to arrange for the expulsion of jesuits and seminary priests. In 1606 he supported the union of England and Scotland (cf. Somers' Tracts, ii. 132). When, in 1607, the commons sent up to the House of Lords a petition from English merchants, complaining of Spanish cruelties, Northampton, in a speech in the upper chamber, superciliously rebuked the lower house for interfering in great affairs of state. In 1611 he strongly supported the Duke of Savoy's proposal to arrange a marriage between his daughter and Henry, prince of Wales, in the very sanguine belief that a union of the heir-apparent with a Roman catholic might effectually check the aggressiveness of the democratic puritans. At the same time he did good service by urging reform in the spending department of the navy.
In 1613 Northampton, in accordance with his character, gave his support to his grandniece, Lady Frances, daughter of Thomas Howard, earl of Suffolk, in her endeavours to obtain a divorce from her husband, the Earl of Essex. The lady was desirous of marrying the king's favourite, Robert Car, earl of Somerset, and Northampton doubtless thought, by promoting that union, to obtain increased influence at court. Northampton and Lady Frances's father represented the wife in an interview with Essex held at Whitehall in May 1613, in the hope of obtaining his assent to a divorce. Essex proved uncompliant, and Northampton contrived that the case should be brought before a special commission. When, however, the divorce was obtained, Somerset's intimate acquaintance, Sir Thomas Overbury, dissuaded him from pursuing the project of marriage with Lady Frances. Northampton thereupon recommended, on a very slight pretext, Overbury's imprisonment in the Tower, and contrived that a friend of the Howard family, Sir Gervase Helwys [q.v.], should be appointed lieutenant of the Tower. Helwys frequently wrote to Northampton about Overbury's conduct and health, but neither of them seems to have been made explicitly aware of Lady Frances's plot to murder the prisoner. Doubtless Northampton had his suspicions. In his extant letters to Helwys he writes with contempt of Overbury and expresses a desire that his own name should not be mentioned in connection with his imprisonment, but he introduced to Helwys Dr. Craig, one of the royal physicians, to report on the prisoner's health (Cott. MS. Titus B. vii. f. 479), When, in 1615, after Northampton's death, the matter was judicially investigated, much proof was adduced of the closeness of the relations that had subsisted between Northampton and his grandniece, and his political enemies credited him with a direct hand in the murder. But the evidence on that point was not conclusive (Amos Great Oyer of Poisoning, pp. 167, 173-5, 353).
In the king's council Northampton professed to the last his exalted views of the royal prerogative, and tried to thwart the ascendancy of protestantism and democracy. In February 1614 he deprecated with great spirit the summoning of a parliament, and when his advice was neglected and a parliament was called together, he, acting in conjunction with Sir Charles Cornwallis [q. v.], is believed, in June 1614, to have induced John Hoskins [q. v.], a member of the new House of Commons, to use insulting language about the king's Scottish favourites, in the hope that James would mark his displeasure by; straightway dissolving the parliament. Northampton remained close friends with James to the last. He interested himself in the erection of a monument to Mary Queen of Scots in Westminster Abbey, and wrote the Latin inscription. In 1613 he drew up James's well-known edict against duelling, and wrote about the same time ‘Duello foild. The whole proceedings in the orderly dissolveing of a design for single fight betweene two valient gentlemen’ (cf. Ashmole MS. 856, ff. 126-45), which is printed in Hearne's ‘Collection of Curious Discourses,’ 1775, ii. 225-242, and is there assigned to Sir Edward Coke.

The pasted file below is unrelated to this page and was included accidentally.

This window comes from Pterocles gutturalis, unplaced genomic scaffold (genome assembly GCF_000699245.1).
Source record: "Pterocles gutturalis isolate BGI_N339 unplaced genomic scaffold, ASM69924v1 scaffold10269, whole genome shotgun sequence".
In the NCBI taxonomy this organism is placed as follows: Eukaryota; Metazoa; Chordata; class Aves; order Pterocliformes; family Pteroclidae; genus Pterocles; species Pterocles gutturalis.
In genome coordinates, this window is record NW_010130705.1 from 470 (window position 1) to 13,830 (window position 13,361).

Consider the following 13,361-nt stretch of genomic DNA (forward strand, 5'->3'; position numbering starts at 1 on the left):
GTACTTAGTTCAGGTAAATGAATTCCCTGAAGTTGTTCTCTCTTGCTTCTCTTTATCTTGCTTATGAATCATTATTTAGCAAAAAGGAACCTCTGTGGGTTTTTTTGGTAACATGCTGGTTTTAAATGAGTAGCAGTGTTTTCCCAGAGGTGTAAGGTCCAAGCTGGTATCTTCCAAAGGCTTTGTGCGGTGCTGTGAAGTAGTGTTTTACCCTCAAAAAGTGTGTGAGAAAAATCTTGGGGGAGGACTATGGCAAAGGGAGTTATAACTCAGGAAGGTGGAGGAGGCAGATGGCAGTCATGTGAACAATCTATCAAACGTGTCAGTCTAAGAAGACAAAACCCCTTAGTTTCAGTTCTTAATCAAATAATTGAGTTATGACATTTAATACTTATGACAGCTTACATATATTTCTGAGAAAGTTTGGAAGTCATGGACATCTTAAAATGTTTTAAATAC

Northampton long suffered from 'a wennish tumour' in the thigh, and an unskilful operation led to fatal results. One of his latest acts was to send Somerset expressions of his affection, He died on 15 June 1614 at his house in the Strand, and, as warden of the Cinque ports, was buried in the chapel of Dover Castle. A monument erected above his grave was removed in 1696 to the chapel of the college of Greenwich by the Mercers' Company (cf. Stow, London, ed. Strype, App. i. pp. 93-4).
According to Northampton's will, he died ‘a member of the catholic and apostolic church, saying with St. Jerome, In qua fide puer natus fui in eadem senex morior.’ Although the expression is equivocal, there can be little doubt that he lived and died a Roman catholic. To the king he left, with extravagant expressions of esteem, a golden ewer of 100l. value, with a hundred Jacobin pieces, each of twenty-two shillings value. The Earls of Suffolk and Worcester and Lord William Howard were overseers (cf. Harl. MS. 6693, ff. 198-202; and Cott. MS. Jul. F. vi. f. 440). He left land worth 3,000l. a year to Arundel. His London house, afterwards Northumberland House, by Charing Cross, he gave to Henry Howard, Suffolk's